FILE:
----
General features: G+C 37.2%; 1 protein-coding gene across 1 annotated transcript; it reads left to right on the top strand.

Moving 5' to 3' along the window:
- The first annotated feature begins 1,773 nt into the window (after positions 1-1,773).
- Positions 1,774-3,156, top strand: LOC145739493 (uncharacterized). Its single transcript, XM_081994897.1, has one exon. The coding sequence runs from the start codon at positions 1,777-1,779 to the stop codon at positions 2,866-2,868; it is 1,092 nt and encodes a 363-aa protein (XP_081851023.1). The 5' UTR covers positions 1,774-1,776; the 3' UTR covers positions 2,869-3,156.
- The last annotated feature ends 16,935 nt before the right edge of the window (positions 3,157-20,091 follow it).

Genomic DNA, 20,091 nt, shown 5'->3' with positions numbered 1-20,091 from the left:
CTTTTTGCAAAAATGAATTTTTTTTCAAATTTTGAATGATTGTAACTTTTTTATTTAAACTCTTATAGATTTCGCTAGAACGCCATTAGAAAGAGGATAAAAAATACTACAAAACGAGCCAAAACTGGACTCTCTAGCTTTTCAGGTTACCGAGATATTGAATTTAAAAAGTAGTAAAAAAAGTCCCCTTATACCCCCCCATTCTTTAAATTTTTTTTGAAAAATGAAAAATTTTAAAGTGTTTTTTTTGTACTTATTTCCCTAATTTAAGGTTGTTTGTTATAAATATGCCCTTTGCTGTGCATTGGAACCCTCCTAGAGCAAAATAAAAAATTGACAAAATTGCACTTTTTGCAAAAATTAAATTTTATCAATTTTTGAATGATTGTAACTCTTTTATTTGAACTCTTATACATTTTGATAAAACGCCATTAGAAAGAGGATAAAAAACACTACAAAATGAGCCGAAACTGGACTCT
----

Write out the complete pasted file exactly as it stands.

General features: G+C 37.2%; 1 protein-coding gene across 1 annotated transcript; it reads left to right on the top strand.

Moving 5' to 3' along the window:
- The first annotated feature begins 1,773 nt into the window (after positions 1-1,773).
- Positions 1,774-3,156, top strand: LOC145739493 (uncharacterized). Its single transcript, XM_081994897.1, has one exon. The coding sequence runs from the start codon at positions 1,777-1,779 to the stop codon at positions 2,866-2,868; it is 1,092 nt and encodes a 363-aa protein (XP_081851023.1). The 5' UTR covers positions 1,774-1,776; the 3' UTR covers positions 2,869-3,156.
- The last annotated feature ends 16,935 nt before the right edge of the window (positions 3,157-20,091 follow it).

Genomic DNA, 20,091 nt, shown 5'->3' with positions numbered 1-20,091 from the left:
CTTTTTGCAAAAATGAATTTTTTTTCAAATTTTGAATGATTGTAACTTTTTTATTTAAACTCTTATAGATTTCGCTAGAACGCCATTAGAAAGAGGATAAAAAATACTACAAAACGAGCCAAAACTGGACTCTCTAGCTTTTCAGGTTACCGAGATATTGAATTTAAAAAGTAGTAAAAAAAGTCCCCTTATACCCCCCCATTCTTTAAATTTTTTTTGAAAAATGAAAAATTTTAAAGTGTTTTTTTTGTACTTATTTCCCTAATTTAAGGTTGTTTGTTATAAATATGCCCTTTGCTGTGCATTGGAACCCTCCTAGAGCAAAATAAAAAATTGACAAAATTGCACTTTTTGCAAAAATTAAATTTTATCAATTTTTGAATGATTGTAACTCTTTTATTTGAACTCTTATACATTTTGATAAAACGCCATTAGAAAGAGGATAAAAAACACTACAAAATGAGCCGAAACTGGACTCT